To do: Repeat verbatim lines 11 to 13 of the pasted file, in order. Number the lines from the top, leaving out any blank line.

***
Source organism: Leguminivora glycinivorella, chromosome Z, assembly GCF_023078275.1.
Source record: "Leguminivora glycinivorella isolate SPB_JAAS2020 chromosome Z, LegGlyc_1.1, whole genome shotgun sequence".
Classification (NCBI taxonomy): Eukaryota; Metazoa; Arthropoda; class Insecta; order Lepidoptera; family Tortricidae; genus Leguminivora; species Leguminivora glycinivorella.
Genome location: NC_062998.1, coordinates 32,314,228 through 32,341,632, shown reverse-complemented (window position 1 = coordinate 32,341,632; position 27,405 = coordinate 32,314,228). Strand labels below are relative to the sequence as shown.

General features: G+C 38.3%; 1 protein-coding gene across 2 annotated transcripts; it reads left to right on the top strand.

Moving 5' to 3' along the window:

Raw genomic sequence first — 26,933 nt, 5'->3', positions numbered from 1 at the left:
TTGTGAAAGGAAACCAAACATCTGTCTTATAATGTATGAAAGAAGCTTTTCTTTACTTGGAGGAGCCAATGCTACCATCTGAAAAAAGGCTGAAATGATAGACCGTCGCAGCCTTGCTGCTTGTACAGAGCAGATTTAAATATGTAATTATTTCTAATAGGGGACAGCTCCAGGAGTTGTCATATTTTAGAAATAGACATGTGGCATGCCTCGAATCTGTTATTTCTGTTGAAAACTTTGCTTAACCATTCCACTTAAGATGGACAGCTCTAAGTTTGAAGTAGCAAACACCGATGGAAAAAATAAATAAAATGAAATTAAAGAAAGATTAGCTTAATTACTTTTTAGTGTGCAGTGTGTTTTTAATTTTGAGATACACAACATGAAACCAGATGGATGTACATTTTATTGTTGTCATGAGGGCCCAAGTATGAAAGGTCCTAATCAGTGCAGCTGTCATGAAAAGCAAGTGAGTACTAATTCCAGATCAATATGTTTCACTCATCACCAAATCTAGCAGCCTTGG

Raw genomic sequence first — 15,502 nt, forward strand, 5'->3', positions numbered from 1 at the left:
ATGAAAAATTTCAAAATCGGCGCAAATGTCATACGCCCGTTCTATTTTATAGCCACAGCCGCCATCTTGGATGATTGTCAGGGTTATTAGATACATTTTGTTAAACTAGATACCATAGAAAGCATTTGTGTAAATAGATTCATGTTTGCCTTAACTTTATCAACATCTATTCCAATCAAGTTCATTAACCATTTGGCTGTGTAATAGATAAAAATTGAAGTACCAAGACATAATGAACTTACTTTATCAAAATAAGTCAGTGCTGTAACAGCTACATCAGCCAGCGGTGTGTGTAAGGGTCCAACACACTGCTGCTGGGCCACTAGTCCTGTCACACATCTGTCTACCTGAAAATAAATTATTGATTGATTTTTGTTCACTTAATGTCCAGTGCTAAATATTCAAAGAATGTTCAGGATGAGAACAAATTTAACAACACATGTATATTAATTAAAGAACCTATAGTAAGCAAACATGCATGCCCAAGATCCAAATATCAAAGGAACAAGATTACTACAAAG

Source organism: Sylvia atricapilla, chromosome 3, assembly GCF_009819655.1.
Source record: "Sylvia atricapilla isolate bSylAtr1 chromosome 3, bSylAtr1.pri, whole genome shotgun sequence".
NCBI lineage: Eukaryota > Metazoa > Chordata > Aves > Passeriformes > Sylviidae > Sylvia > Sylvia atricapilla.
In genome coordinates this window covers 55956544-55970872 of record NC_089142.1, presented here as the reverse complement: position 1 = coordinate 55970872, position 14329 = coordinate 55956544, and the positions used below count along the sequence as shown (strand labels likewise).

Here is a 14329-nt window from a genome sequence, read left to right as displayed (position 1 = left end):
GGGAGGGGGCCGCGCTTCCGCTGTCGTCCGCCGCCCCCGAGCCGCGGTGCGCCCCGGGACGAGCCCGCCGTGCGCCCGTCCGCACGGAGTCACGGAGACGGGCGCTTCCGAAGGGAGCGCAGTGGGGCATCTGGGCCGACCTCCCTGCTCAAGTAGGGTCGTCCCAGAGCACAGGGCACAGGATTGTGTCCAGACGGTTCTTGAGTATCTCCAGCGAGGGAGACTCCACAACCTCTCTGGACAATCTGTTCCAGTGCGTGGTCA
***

Source organism: Sylvia atricapilla, chromosome 3, assembly GCF_009819655.1.
Source record: "Sylvia atricapilla isolate bSylAtr1 chromosome 3, bSylAtr1.pri, whole genome shotgun sequence".
NCBI lineage: Eukaryota > Metazoa > Chordata > Aves > Passeriformes > Sylviidae > Sylvia > Sylvia atricapilla.